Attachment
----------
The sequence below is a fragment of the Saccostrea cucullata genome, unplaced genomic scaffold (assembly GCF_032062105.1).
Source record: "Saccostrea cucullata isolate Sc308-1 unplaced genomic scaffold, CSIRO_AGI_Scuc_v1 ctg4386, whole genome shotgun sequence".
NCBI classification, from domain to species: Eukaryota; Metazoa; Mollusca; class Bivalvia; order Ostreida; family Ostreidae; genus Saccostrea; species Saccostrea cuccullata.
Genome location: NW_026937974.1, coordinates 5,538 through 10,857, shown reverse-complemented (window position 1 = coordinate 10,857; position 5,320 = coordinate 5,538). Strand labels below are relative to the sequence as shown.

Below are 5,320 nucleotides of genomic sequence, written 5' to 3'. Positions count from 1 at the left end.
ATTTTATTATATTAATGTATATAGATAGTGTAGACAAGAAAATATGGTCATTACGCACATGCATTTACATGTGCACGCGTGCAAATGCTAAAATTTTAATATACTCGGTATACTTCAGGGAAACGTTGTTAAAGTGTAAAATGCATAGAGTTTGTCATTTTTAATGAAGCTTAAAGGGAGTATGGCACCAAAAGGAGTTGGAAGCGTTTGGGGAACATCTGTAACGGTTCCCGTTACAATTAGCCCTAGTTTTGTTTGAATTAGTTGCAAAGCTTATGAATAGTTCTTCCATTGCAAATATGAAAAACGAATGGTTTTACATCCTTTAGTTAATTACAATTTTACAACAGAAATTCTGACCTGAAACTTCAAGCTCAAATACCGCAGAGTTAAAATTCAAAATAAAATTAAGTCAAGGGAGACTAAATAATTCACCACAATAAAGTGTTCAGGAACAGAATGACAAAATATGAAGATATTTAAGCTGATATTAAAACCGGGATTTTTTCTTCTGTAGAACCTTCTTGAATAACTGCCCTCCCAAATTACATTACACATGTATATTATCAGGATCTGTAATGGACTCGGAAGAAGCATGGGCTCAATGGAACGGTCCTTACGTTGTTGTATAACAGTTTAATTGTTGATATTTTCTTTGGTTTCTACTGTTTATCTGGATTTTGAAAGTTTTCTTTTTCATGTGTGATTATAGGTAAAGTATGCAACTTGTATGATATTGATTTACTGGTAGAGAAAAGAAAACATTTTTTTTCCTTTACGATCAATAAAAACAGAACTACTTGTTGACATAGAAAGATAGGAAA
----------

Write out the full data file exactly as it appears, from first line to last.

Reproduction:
The sequence below is a fragment of the Saccostrea cucullata genome, unplaced genomic scaffold (assembly GCF_032062105.1).
Source record: "Saccostrea cucullata isolate Sc308-1 unplaced genomic scaffold, CSIRO_AGI_Scuc_v1 ctg4386, whole genome shotgun sequence".
NCBI classification, from domain to species: Eukaryota; Metazoa; Mollusca; class Bivalvia; order Ostreida; family Ostreidae; genus Saccostrea; species Saccostrea cuccullata.
Genome location: NW_026937974.1, coordinates 5,538 through 10,857, shown reverse-complemented (window position 1 = coordinate 10,857; position 5,320 = coordinate 5,538). Strand labels below are relative to the sequence as shown.

Below are 5,320 nucleotides of genomic sequence, written 5' to 3'. Positions count from 1 at the left end.
ATTTTATTATATTAATGTATATAGATAGTGTAGACAAGAAAATATGGTCATTACGCACATGCATTTACATGTGCACGCGTGCAAATGCTAAAATTTTAATATACTCGGTATACTTCAGGGAAACGTTGTTAAAGTGTAAAATGCATAGAGTTTGTCATTTTTAATGAAGCTTAAAGGGAGTATGGCACCAAAAGGAGTTGGAAGCGTTTGGGGAACATCTGTAACGGTTCCCGTTACAATTAGCCCTAGTTTTGTTTGAATTAGTTGCAAAGCTTATGAATAGTTCTTCCATTGCAAATATGAAAAACGAATGGTTTTACATCCTTTAGTTAATTACAATTTTACAACAGAAATTCTGACCTGAAACTTCAAGCTCAAATACCGCAGAGTTAAAATTCAAAATAAAATTAAGTCAAGGGAGACTAAATAATTCACCACAATAAAGTGTTCAGGAACAGAATGACAAAATATGAAGATATTTAAGCTGATATTAAAACCGGGATTTTTTCTTCTGTAGAACCTTCTTGAATAACTGCCCTCCCAAATTACATTACACATGTATATTATCAGGATCTGTAATGGACTCGGAAGAAGCATGGGCTCAATGGAACGGTCCTTACGTTGTTGTATAACAGTTTAATTGTTGATATTTTCTTTGGTTTCTACTGTTTATCTGGATTTTGAAAGTTTTCTTTTTCATGTGTGATTATAGGTAAAGTATGCAACTTGTATGATATTGATTTACTGGTAGAGAAAAGAAAACATTTTTTTTCCTTTACGATCAATAAAAACAGAACTACTTGTTGACATAGAAAGATAGGAAA